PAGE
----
“The more we listen, the more we think that its primal yawp might be the only appropriate aesthetic response for these times.”—Philebrity
OOLALA will set you free from the constructs of space and time, through the vibrations of rock and roll.
They are the manifestation of celestial pulsation, expressed as virtuosic, searing vocals that soar over distortion-drenched guitar and a funkified beat.
Like Aristotle and Einstein before them, OOLALA are guided by mythical insights in their musical quest for answers to the cosmological mysteries that lie just beyond our scientific grasp. “I'm presenting visions of the expansions of human knowledge that we are just discovering,” explains bandleader Michael Baker.
Baker, a singer and multi-instrumentalist, spent his formative years in Kentucky soaking up the interplanetary free jazz of Sun Ra Arkestra, the in-the-pocket rhythms of Curtis Mayfield, and the cosmic, glam-rock stylings of David Bowie. A decade ago, Baker landed in Philadelphia, where he perfected his craft of storytelling through song with the seminal indie folk duo The Spinning Leaves. Later, his stage alter ego Rumi Kitchen emerged as the spiritual advisor to Philly party-soul cabaret heroes Johnny Showcase and the Mystic Ticket.
With OOLALA, Rumi Kitchen turns his sights toward distant galaxies, forming a sonic and spiritual triangle with Vince “The Lion” Federici of Johnny Showcase and The Bailey Hounds on bass, and Korey Jones, a.k.a. Lux Nauta, Light Sailor—OOLALA’s star stepper—on drums.
At every performance, OOLALA spawns a Golden Egg and presents it to the audience “as a symbol of this thing that has happened between us, as evidence of its cosmic birth.” The Golden Egg, Rumi Kitchen explains, is a perfect symbol of something being born; a divine shape.” Offstage, the trio can be found rehearsing in Philadelphia’s historic Germantown neighborhood, within close orbital influence of great Sun Ra Arkestra saxophonist Marshall Allen, on whom Rumi Kitchen drops in from time to time to offer baked goods and ruminate about the cosmos.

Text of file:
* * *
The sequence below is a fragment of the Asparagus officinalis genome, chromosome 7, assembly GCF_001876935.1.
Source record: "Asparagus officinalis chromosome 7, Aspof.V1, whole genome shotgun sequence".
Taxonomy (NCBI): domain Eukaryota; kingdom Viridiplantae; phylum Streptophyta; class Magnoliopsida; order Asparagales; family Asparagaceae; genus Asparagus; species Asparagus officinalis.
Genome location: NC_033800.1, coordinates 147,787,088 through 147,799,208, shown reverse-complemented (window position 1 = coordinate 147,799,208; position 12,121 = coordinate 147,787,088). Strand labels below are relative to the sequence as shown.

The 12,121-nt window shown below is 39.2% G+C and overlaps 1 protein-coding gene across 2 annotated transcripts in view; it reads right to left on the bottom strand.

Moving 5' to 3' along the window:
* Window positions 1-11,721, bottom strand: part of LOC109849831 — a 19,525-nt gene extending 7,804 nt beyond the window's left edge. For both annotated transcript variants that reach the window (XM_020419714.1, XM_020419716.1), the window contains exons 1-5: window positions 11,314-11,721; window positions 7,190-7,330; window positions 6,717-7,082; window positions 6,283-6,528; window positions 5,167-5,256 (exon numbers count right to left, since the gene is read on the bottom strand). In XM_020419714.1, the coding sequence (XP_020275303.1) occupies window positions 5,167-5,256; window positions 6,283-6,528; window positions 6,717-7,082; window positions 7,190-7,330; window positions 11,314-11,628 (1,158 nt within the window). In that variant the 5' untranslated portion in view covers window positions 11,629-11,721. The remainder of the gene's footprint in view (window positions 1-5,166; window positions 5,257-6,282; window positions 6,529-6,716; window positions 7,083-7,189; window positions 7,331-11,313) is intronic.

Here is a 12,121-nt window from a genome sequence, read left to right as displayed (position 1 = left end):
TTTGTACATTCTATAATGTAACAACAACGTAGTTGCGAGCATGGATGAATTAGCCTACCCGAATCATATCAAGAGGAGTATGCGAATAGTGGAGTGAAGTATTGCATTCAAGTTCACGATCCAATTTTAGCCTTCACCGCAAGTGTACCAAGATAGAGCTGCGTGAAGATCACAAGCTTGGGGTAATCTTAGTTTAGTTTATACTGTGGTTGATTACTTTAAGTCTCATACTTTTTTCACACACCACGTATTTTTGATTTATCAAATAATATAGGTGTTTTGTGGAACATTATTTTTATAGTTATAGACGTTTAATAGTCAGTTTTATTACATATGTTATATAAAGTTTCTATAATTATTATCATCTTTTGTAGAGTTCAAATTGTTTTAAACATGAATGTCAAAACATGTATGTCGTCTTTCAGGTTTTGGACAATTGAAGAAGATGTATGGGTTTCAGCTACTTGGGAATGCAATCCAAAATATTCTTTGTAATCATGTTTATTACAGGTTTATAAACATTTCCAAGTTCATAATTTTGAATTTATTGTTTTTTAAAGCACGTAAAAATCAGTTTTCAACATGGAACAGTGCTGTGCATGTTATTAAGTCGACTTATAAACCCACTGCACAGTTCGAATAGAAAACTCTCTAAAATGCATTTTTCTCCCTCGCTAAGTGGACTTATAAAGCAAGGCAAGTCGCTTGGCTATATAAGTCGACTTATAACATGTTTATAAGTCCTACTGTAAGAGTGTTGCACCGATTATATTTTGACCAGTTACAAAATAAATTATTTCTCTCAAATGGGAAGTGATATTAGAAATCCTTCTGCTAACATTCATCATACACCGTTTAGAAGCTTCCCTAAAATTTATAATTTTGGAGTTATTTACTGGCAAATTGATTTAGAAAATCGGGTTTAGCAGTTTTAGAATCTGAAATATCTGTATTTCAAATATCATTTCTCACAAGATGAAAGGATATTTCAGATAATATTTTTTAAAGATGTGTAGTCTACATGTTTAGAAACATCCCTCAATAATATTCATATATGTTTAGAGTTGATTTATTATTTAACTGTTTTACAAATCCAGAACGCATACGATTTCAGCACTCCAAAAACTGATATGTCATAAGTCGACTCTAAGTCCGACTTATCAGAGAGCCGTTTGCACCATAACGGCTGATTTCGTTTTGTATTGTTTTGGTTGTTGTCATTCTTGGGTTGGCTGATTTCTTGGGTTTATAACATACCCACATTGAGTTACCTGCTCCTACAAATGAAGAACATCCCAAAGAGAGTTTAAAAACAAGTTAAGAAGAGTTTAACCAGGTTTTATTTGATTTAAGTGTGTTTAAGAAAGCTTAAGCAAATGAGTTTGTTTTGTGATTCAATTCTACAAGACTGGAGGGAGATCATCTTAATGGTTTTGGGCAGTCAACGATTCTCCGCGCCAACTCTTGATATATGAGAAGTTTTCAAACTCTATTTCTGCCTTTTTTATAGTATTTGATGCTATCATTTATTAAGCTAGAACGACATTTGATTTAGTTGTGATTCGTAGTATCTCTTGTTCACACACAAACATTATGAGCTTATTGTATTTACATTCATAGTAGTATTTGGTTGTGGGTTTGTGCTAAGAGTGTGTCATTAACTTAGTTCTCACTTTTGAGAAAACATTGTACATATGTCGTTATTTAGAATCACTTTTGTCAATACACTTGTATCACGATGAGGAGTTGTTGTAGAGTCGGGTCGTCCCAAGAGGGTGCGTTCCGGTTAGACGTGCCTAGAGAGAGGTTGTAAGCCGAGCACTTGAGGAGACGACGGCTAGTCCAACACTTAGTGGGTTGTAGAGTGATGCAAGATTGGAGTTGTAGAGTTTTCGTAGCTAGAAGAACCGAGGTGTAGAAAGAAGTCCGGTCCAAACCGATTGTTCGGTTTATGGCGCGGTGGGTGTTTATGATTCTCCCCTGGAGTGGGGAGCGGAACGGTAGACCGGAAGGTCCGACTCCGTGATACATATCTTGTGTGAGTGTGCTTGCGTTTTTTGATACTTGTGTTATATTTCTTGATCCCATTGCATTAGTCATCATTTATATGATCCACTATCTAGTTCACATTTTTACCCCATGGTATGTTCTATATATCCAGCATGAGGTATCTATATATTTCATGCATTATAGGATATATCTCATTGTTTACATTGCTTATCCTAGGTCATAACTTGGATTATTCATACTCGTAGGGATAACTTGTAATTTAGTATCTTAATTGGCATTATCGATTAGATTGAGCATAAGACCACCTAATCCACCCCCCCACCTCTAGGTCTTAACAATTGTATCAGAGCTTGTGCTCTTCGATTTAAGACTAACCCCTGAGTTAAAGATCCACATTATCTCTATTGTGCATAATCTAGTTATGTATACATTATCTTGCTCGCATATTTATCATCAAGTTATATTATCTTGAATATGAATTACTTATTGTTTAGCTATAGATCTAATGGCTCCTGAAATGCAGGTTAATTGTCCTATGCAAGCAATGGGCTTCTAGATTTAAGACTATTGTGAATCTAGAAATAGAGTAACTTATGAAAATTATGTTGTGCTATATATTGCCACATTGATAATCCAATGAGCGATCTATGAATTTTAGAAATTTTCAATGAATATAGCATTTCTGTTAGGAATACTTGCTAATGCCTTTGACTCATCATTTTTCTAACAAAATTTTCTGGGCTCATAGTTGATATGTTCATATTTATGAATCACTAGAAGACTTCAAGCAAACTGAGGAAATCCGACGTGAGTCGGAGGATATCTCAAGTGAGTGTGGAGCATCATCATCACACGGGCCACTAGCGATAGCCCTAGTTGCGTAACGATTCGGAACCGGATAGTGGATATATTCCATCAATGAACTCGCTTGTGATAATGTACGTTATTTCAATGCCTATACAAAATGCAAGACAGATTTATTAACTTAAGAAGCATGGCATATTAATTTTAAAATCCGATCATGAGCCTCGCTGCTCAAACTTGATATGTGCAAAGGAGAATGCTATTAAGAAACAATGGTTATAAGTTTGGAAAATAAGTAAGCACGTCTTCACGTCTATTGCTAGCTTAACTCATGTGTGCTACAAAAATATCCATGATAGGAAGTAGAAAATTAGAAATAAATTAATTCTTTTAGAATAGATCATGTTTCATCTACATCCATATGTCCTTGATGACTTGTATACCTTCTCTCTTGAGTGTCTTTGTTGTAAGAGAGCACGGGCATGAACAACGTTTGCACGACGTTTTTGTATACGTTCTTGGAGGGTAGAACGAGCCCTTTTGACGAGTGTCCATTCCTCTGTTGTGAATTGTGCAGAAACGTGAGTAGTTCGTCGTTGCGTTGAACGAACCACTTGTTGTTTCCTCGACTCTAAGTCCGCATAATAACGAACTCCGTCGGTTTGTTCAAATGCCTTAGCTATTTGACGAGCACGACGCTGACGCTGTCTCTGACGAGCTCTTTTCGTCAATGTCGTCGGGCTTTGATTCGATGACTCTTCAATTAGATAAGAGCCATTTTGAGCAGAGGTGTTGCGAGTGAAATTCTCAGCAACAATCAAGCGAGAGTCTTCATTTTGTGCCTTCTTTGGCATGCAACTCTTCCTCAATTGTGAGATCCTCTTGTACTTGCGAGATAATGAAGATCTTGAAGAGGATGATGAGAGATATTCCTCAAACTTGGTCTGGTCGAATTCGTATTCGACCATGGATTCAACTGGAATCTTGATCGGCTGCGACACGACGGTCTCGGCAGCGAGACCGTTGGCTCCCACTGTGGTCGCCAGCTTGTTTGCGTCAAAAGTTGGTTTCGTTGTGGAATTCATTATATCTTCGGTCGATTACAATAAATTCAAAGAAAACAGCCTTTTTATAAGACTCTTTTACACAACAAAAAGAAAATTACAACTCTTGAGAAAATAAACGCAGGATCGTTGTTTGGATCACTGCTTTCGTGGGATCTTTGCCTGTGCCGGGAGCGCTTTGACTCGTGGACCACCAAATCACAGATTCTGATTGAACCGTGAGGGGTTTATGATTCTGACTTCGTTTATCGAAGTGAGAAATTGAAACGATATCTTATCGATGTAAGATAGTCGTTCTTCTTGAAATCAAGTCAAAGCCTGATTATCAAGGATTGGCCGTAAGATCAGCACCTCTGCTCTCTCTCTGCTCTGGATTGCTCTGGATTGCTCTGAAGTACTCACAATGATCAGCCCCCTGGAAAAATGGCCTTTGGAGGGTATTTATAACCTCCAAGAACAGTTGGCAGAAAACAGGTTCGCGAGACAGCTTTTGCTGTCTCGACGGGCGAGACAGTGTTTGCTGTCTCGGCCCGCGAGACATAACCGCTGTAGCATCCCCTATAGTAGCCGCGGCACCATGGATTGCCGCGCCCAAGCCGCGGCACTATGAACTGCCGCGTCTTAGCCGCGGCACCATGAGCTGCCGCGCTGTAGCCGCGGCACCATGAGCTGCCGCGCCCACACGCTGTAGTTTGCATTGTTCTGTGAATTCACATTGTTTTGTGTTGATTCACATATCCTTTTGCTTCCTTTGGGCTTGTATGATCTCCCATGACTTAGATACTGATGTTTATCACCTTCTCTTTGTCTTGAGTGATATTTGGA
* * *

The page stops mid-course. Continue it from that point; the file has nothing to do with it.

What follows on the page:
OOLALA’s debut EP, The New RockRoll Cosmology is out this May on The Giving Groove label. It’s a cinematic collection of tracks that draw on influences as diverse as psychedelic jazz, stadium glitter rock and heavy soul, offering themes both universal and personal—from lead single “Falling Out of the Universe,” a bombastic, riff-driven spiral through a black hole into that unknown realm beyond our earthly comprehension, to “Get Yo Ass In That Space Camaro,” a phase-y, hook-laden howler about a domestic space relationship gone wrong.
It’s all born from spontaneous jams—captured in the moment, often on iPhones, produced at Retro City Studios in Philadelphia by Tim Sonnefeld (Usher, Mary J Blige, Dixie Hummingbirds) and mastered by Fred Kevorkian at Avatar Studios in New York City.
With OOLALA so finely attuned to cosmic events, it’s no coincidence that the official video for "Falling Out of the Universe” (which was filmed in Philadelphia’s Fels Planetarium) premiered on February 10, a date that marked a trifecta of night-sky phenomena that included a green comet sighting, a Snow moon, and a penumbral lunar eclipse.
The track has been met with early acclaim: Philebrity, Philadelphia’s longest-running city blog, calls it “a scorching hot debut single from a refreshingly out-there young band,” adding, “the more we listen, the more we think that its primal yawp might be the only appropriate aesthetic response for these times.”
The New RockRoll Cosmology release features a limited-edition run of 500 hand-numbered 12” vinyl LPs packaged in gold foil. Following The Giving Groove’s artist-friendly, socially conscious model of donating one half of all profits to music charities, OOLALA will donate 50 percent of its album proceeds to MusiCares, which was established by the Recording Academy to provide a safety net of critical assistance for music makers in times of need.
For Korey Jones, the connection to MusiCares is personal: “Back in 2007, I was touring with my former band and when we played Detroit we had our van, trailer, and everything we owned stolen,” he explains. “MusiCares helped us out with a donation to the band, which helped us get on our feet so that we could finish our tour and replace some gear.
“It feels good to be part of a business model that can give back to organizations such as MusiCares,” Jones adds, “and to help out not only musicians in similar situations but future musicians through education services.”